Sunday, July 5, 2015

Erin Henderson

The topic of the week, which happens be literally the only topic of the week, is the decision of linebacker Desmond Bishop to choose the Vikings over multiple other offers.  Details of his deal have been revealed and it appears Rick Spielman signed a high-upside player to a very low-risk one year contract.  Bishop’s deal is reportedly worth up to $1.35 million, with playing time incentives built in, which is a bargain by just about anyone’s standards.  Even Erin Henderson, who Bishop is expected to force back to the weak side position, will make more money this season than Bishop.

So, despite the lack of experience in a 4-3 defense and his recent injury woes, I can’t see why anyone would have any issue with this signing.  Some might be expecting far too much from our new linebacker, but I just fail to see the downside.

Now is your chance to voice your opinion, however, so use the poll below and the comments section to let us know what you are thinking.

Immediately following the NFL Draft, no matter the year, fans eagerly fantasize about seeing what the new crop brings to the table.  This offseason, Vikings fans have been giddy about the prospects of the Penn State linebacker duo, consisting of Gerald Hodges and Michael Mauti, and figured the relative lack of depth at the position would quickly see one of them forced into action.

They may end up having an impact in the NFL, and we all hope they are studs, but it now appears that their moment will have to wait for current group of formidable veterans to fizzle.

The strong side spot is manned by a Pro Bowl caliber talent in Chad Greenway, entering the third year of his $40.6 million contract, and that is unlikely to change barring an injury.

We entered this offseason unsure if unrestricted free agent Erin Henderson would be retained, but the Vikings showed confidence in his abilities by signing him to a two year deal worth $4 million.  They didn’t have enough confidence in his abilities, however, to keep them from signing recently released linebacker Desmond Bishop to a one-year deal.

Due to my unexpected time off, I have yet to really weigh in on the Vikings interest in former Packers linebacker Desmond Bishop, who was a surprising offseason cut after he missed all of 2012 with a torn hamstring.

Bishop had been with the Packers since 2007 and started as an inside linebacker both in 2010 and 2011.  As a member of their 3-4 defense, Bishop really began to make a name for himself, but his hamstring injury derailed an entire season and now he is looking for work.  With reports swirling that he has offers from the Vikings, Chiefs, and Giants it is hard to imagine he’ll be unemployed very much longer.

The Vikings claim Bishop had a good workout with the team, which hopefully means trainer Eric Sugarman came away unconcerned about his health, and this speculation is another sign that Erin Henderson is destined to move back to his native position on the weakside.  Henderson, as we all know, is the current guy with his paws on the starting Mike job.  At a minimum, Bishop represents very significant competition at the position.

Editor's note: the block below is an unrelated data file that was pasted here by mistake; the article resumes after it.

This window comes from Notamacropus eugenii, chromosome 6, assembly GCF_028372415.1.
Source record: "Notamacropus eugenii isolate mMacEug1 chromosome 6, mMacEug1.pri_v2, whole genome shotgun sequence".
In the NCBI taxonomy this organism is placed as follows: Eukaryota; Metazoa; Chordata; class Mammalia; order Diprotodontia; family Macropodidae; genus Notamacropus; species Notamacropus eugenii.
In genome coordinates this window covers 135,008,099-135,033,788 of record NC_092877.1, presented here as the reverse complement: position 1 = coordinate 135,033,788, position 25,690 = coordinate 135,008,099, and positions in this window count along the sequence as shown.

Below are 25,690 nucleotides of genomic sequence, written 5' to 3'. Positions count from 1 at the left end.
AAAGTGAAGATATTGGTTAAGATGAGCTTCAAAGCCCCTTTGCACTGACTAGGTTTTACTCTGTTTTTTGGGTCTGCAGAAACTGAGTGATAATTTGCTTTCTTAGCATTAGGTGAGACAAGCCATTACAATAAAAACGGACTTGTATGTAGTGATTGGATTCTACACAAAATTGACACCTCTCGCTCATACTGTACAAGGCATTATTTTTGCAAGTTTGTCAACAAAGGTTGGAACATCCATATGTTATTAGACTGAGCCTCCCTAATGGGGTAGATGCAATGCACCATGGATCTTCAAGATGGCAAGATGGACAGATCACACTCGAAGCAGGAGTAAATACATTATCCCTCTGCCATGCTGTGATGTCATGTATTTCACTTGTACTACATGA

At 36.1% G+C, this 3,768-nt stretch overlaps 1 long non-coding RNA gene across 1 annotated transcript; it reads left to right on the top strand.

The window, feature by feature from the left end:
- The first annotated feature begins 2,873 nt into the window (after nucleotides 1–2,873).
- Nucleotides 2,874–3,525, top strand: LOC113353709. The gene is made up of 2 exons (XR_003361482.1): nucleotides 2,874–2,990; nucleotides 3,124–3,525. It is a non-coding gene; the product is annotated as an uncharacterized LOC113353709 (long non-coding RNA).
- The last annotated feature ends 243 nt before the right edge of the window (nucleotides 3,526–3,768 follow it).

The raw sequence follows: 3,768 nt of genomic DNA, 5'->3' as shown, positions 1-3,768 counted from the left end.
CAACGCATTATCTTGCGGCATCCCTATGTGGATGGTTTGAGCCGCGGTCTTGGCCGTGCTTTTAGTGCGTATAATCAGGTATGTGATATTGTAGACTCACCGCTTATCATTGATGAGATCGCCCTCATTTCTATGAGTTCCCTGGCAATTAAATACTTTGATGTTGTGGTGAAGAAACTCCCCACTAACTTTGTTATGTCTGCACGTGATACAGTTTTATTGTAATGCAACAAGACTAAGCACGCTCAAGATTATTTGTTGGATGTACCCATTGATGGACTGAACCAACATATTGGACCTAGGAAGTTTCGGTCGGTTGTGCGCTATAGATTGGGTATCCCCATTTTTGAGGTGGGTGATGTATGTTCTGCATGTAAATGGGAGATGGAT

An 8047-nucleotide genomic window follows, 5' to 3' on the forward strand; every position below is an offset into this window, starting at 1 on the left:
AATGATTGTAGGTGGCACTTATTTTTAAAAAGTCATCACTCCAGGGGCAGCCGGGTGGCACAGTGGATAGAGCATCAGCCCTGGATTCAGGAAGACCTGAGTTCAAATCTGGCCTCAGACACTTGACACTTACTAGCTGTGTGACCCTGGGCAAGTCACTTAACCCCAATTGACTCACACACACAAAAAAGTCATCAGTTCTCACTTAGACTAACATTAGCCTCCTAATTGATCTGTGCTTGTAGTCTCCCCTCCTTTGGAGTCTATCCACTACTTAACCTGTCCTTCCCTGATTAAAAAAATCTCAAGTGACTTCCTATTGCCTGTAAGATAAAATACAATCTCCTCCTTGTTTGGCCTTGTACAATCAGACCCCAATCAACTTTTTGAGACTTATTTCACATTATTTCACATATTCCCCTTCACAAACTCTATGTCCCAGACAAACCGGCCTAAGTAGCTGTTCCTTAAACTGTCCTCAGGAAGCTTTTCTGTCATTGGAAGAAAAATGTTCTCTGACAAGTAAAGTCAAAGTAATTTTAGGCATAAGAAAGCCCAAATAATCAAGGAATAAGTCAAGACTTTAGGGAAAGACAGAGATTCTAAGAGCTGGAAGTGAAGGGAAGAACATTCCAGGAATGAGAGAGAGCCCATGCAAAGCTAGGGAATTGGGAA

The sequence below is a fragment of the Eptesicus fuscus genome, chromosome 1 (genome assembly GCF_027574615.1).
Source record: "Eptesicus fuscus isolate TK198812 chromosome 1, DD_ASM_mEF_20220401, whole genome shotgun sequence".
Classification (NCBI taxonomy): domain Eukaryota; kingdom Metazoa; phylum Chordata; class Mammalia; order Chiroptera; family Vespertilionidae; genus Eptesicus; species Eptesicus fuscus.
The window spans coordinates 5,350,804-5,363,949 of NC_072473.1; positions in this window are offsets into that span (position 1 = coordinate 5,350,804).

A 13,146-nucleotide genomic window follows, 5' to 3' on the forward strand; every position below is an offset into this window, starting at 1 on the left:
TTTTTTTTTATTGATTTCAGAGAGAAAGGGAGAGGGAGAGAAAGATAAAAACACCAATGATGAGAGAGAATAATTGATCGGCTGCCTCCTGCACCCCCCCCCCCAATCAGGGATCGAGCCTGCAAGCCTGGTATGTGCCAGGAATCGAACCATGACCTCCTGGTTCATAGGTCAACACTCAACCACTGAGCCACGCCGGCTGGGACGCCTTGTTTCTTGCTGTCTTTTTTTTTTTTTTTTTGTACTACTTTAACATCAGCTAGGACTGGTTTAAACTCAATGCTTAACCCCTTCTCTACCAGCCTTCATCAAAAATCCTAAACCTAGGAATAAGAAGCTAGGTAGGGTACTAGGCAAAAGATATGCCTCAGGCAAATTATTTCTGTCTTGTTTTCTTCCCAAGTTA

Of course, as Kevin Seifert wisely notes, assuming they aren’t looking to him as an outside linebacker might be a mistake.

Bishop turns 29 in about a month and his official profile says he stands at 6′ 2″ and weighs 238 pounds.  In five seasons he has started a total of 16 games, only once playing in every game of the season, and had a career high 115 combined tackles in 2011.  Over his career he has nine sacks, nine deflected passes, eight forced fumbles, and one interception (which he returned for a score).

Changing to a 4-3 scheme, as well as the injury concerns, could be a reason to have only cautious optimism that things will work out between the Vikings and Bishop.  Also, while he might represent an upgrade over some current options at the middle linebacker spot, Bishop isn’t exactly a game-changer in any facet of the game.  He is more your solid and dependable guy that does a decent job with gap discipline and sound fundamentals.

On the other hand, Spielman may look like a genius for waiting so long to find a middle linebacker, as he is arguably the best one to be available in free agency this offseason.  Karlos Dansby’s decline, Larry Grant’s suspension, and Rolando McClain’s bizarre personal life are all reasons to call Bishop the guy with the highest ceiling of this offseason’s choices.

The Vikings are thought to have about $7.13 million in current cap space.  That should be plenty to sign all three of their first round draft picks (the rest of their draft class is already signed) and also bring in a veteran or two, such as Bishop.

I really, really, really apologize for having been so absent of late.  Life kept me from updating VT at the rate you’ve grown accustomed to and I am sorry for that, but I am back now and ready to get back into the groove.  The Vikings minicamp is underway and the best way to get caught up is our weekly links feature.  Enjoy!